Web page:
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Bradley S Gundlach, Artemiy Kokhanov, Marie Altendahl, Alison Chu, Monica Khitri, Irena Tsui; Retinopathy of Prematurity: A Longitudinal Prospective Study of Visual Outcomes in Premature Infants. Invest. Ophthalmol. Vis. Sci. 2021;62(8):3256.
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© ARVO (1962-2015); The Authors (2016-present)
The development of anti-vascular endothelial growth factor (anti-VEGF) therapies has revolutionized the treatment of pediatric retinal disease including retinopathy of prematurity (ROP), however clinical data of long-term visual outcomes surrounding its use in these patients is incomplete. Here, we investigate long-term visual outcomes of infants screened for ROP in the anti-VEGF era.
We reviewed Stein Eye clinic charts of subjects born at UCLA Medical Centers and screened for ROP as neonates. Data collected included parameters at birth (e.g., gestational age (GA), birth weight (BW)), treatment modalities (e.g., laser, anti-VEGF), and visual outcomes (e.g., visual acuity, refraction, amblyopia, strabismus, poor structural outcomes). The most recent eye exam was used for each age group. Generalized estimating equations were used for analysis to account for inter-eye correlations. A final multivariate model was used, incorporating covariates significant at the univariate stage.
137 patients were included in the analysis, with average GA 28.03 ± 2.71 weeks and BW 1064.4 ± 368.9g; 66 (48.1%) were inborn, and 76 (55.45%) were male. 76 (55.45%) did not develop ROP, 39 (28.4%) had Type 2 ROP, and 22 (16.1%) had Type 1 ROP; 23 patients received primary laser treatment, while an additional 4 received primary anti-VEGF followed by delayed laser treatment. Strabismus was associated positively with poor structural outcomes (OR = 1.36, p=.023) and negatively to GA (OR=0.97, p=.017); primary laser compared to primary anti-VEGF followed by delayed laser was positively associated with amblyopia (OR=1.33, p=.002) while controlling for GA. Subgroup analysis for visual acuity was performed on 51 patients who were 4+ years old, with average age at last follow-up 6.04 ± 1.3 years and average refraction -0.08 ± 3.7D. Primary laser as compared to primary anti-VEGF followed by delayed laser was independently associated with worse visual acuity (OR=1.75, p<.0001). No treatment vs. primary anti-VEGF followed by delayed laser was also independently associated with worse VA (OR=1.34, p=0.009).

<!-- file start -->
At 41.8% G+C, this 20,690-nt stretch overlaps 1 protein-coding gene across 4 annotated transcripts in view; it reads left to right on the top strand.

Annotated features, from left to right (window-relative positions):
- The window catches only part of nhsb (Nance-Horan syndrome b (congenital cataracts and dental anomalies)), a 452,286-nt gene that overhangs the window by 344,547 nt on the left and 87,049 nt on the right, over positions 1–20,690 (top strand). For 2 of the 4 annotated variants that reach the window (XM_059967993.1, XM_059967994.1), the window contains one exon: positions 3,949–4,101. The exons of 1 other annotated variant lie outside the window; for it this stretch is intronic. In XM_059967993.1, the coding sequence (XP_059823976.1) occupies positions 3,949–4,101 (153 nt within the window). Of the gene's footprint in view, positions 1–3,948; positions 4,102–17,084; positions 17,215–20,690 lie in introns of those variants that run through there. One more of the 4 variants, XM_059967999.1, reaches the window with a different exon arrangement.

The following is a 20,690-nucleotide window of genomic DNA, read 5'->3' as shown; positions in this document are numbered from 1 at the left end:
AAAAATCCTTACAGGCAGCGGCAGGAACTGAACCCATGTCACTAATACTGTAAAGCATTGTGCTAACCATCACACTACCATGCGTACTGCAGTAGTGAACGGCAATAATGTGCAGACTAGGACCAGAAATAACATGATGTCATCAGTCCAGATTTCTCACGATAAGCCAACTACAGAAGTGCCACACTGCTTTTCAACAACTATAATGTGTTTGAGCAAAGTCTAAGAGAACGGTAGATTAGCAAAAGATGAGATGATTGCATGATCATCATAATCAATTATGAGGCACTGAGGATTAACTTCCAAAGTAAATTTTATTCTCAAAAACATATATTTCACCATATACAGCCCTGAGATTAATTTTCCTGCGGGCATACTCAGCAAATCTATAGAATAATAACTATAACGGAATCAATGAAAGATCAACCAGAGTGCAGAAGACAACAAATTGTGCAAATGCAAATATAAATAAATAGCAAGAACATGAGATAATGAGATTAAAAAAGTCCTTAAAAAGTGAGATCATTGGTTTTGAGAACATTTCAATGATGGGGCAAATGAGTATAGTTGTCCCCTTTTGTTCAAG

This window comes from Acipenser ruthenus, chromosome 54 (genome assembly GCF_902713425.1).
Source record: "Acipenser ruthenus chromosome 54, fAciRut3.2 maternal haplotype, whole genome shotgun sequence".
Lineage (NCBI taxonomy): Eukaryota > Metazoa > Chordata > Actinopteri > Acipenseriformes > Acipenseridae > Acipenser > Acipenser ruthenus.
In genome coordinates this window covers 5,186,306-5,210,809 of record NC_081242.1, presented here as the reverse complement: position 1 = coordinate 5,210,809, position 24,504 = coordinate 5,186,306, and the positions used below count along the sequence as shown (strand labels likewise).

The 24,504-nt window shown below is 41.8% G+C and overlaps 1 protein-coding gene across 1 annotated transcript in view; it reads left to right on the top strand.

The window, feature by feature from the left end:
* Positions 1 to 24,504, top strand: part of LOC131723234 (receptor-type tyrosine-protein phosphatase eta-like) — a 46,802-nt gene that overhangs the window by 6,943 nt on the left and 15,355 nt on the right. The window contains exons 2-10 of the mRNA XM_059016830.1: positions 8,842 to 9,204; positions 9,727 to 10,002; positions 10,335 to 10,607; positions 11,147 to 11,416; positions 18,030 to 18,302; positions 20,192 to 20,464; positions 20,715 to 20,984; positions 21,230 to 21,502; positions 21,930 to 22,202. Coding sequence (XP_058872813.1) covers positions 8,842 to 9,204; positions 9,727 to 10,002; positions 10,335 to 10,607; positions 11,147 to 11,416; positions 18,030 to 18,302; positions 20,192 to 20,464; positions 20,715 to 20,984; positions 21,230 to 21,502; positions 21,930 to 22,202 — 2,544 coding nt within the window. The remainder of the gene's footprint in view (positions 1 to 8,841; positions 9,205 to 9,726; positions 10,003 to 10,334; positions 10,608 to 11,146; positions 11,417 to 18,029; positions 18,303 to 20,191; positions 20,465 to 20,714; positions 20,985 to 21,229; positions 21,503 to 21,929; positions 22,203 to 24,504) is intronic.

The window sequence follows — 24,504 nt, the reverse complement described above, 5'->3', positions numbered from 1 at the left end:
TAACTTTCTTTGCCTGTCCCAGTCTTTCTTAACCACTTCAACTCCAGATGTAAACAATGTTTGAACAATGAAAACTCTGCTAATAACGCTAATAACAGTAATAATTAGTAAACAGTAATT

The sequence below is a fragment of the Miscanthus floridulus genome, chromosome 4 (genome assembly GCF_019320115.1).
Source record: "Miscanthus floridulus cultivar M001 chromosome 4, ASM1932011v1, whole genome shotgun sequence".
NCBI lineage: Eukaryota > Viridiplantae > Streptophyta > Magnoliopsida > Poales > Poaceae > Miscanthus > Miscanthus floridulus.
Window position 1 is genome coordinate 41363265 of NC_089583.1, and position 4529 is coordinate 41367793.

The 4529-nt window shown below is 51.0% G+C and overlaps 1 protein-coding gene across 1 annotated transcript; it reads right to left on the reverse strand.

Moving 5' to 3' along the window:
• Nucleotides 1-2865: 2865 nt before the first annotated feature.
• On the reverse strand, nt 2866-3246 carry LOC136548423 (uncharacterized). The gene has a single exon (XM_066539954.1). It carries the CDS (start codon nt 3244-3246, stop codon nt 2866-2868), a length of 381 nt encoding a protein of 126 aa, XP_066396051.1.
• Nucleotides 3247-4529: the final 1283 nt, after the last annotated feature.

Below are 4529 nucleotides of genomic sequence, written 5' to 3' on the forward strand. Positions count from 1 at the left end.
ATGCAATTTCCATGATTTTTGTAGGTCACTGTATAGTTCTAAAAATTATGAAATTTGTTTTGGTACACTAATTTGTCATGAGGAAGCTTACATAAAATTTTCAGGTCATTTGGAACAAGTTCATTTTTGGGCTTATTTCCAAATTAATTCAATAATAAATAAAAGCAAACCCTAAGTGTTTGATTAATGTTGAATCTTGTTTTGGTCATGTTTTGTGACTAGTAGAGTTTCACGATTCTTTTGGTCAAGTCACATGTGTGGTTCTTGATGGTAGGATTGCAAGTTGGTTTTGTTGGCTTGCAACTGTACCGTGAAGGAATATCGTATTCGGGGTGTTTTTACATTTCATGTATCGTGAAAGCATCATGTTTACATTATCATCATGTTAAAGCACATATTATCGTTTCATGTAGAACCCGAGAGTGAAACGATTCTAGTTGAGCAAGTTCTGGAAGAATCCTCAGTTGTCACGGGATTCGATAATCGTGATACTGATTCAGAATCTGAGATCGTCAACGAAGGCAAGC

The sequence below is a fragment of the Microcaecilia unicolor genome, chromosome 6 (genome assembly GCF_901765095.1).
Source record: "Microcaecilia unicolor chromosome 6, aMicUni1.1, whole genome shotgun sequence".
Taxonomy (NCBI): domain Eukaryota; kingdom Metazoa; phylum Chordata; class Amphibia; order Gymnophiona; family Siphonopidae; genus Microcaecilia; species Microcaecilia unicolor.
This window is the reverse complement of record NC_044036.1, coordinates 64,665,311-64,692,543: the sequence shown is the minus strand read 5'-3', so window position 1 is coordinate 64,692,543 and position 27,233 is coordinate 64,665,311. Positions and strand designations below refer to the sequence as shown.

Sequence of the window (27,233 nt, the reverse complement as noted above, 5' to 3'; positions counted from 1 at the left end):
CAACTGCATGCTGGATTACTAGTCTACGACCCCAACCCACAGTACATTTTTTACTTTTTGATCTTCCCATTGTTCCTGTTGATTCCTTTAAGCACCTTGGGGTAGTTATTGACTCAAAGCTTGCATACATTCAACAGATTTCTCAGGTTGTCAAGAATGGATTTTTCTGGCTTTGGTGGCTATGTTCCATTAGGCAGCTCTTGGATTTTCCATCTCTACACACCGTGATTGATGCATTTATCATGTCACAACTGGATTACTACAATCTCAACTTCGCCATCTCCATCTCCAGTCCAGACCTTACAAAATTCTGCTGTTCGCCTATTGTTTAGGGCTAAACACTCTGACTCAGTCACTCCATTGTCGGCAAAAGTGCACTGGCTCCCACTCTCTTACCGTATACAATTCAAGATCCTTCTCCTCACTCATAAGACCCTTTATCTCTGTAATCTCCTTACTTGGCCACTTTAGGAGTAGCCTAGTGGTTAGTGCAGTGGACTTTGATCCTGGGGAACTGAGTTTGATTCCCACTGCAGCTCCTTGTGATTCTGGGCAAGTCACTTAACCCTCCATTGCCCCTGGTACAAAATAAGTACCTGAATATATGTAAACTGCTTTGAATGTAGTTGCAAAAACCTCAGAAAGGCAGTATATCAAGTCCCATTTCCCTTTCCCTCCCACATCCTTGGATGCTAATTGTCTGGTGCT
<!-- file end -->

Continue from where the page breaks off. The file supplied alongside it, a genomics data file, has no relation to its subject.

Primary anti-VEGF followed by delayed laser led to better visual outcomes than primary laser, independent of GA, BW, or underlying poor structural outcomes. This supports the concept that anti-VEGF treatment improves visual development in preterm neonates.
This is a 2021 ARVO Annual Meeting abstract.
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